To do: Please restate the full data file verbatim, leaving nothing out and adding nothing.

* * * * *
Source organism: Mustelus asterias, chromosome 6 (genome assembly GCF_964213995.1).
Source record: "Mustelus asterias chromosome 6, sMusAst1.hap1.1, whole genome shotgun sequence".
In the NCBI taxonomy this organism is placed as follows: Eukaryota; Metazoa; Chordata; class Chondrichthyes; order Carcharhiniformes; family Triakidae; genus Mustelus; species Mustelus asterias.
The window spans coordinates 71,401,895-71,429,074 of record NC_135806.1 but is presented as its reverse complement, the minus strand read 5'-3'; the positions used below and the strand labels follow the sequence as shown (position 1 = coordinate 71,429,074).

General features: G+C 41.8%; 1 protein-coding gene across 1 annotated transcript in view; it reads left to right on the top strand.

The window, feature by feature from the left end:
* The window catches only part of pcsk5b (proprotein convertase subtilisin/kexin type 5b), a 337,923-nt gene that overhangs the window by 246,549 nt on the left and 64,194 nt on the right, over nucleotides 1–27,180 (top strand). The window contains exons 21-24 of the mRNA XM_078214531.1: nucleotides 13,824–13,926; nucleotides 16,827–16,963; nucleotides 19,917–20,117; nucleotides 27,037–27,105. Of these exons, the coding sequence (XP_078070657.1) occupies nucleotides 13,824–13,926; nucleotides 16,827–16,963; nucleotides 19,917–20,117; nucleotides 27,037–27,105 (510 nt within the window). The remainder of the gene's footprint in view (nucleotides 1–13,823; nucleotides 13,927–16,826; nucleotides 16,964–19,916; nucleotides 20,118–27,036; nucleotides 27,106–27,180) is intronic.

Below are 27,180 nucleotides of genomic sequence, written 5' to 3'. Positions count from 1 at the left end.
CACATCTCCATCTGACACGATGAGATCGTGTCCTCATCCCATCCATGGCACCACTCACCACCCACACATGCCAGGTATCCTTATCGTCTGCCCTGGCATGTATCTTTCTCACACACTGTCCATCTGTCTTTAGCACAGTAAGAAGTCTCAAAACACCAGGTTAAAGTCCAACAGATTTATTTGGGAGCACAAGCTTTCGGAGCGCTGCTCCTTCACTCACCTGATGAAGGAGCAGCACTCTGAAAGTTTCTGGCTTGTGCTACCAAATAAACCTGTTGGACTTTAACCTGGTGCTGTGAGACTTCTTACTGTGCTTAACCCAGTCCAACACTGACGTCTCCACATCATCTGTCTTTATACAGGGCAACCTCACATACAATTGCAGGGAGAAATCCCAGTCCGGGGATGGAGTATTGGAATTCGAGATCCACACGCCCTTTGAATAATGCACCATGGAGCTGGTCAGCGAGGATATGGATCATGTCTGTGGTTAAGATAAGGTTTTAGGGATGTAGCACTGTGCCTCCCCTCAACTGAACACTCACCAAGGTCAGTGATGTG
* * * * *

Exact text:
Source organism: Mustelus asterias, chromosome 6 (genome assembly GCF_964213995.1).
Source record: "Mustelus asterias chromosome 6, sMusAst1.hap1.1, whole genome shotgun sequence".
In the NCBI taxonomy this organism is placed as follows: Eukaryota; Metazoa; Chordata; class Chondrichthyes; order Carcharhiniformes; family Triakidae; genus Mustelus; species Mustelus asterias.
The window spans coordinates 71,401,895-71,429,074 of record NC_135806.1 but is presented as its reverse complement, the minus strand read 5'-3'; the positions used below and the strand labels follow the sequence as shown (position 1 = coordinate 71,429,074).

General features: G+C 41.8%; 1 protein-coding gene across 1 annotated transcript in view; it reads left to right on the top strand.

The window, feature by feature from the left end:
* The window catches only part of pcsk5b (proprotein convertase subtilisin/kexin type 5b), a 337,923-nt gene that overhangs the window by 246,549 nt on the left and 64,194 nt on the right, over nucleotides 1–27,180 (top strand). The window contains exons 21-24 of the mRNA XM_078214531.1: nucleotides 13,824–13,926; nucleotides 16,827–16,963; nucleotides 19,917–20,117; nucleotides 27,037–27,105. Of these exons, the coding sequence (XP_078070657.1) occupies nucleotides 13,824–13,926; nucleotides 16,827–16,963; nucleotides 19,917–20,117; nucleotides 27,037–27,105 (510 nt within the window). The remainder of the gene's footprint in view (nucleotides 1–13,823; nucleotides 13,927–16,826; nucleotides 16,964–19,916; nucleotides 20,118–27,036; nucleotides 27,106–27,180) is intronic.

Below are 27,180 nucleotides of genomic sequence, written 5' to 3'. Positions count from 1 at the left end.
CACATCTCCATCTGACACGATGAGATCGTGTCCTCATCCCATCCATGGCACCACTCACCACCCACACATGCCAGGTATCCTTATCGTCTGCCCTGGCATGTATCTTTCTCACACACTGTCCATCTGTCTTTAGCACAGTAAGAAGTCTCAAAACACCAGGTTAAAGTCCAACAGATTTATTTGGGAGCACAAGCTTTCGGAGCGCTGCTCCTTCACTCACCTGATGAAGGAGCAGCACTCTGAAAGTTTCTGGCTTGTGCTACCAAATAAACCTGTTGGACTTTAACCTGGTGCTGTGAGACTTCTTACTGTGCTTAACCCAGTCCAACACTGACGTCTCCACATCATCTGTCTTTATACAGGGCAACCTCACATACAATTGCAGGGAGAAATCCCAGTCCGGGGATGGAGTATTGGAATTCGAGATCCACACGCCCTTTGAATAATGCACCATGGAGCTGGTCAGCGAGGATATGGATCATGTCTGTGGTTAAGATAAGGTTTTAGGGATGTAGCACTGTGCCTCCCCTCAACTGAACACTCACCAAGGTCAGTGATGTG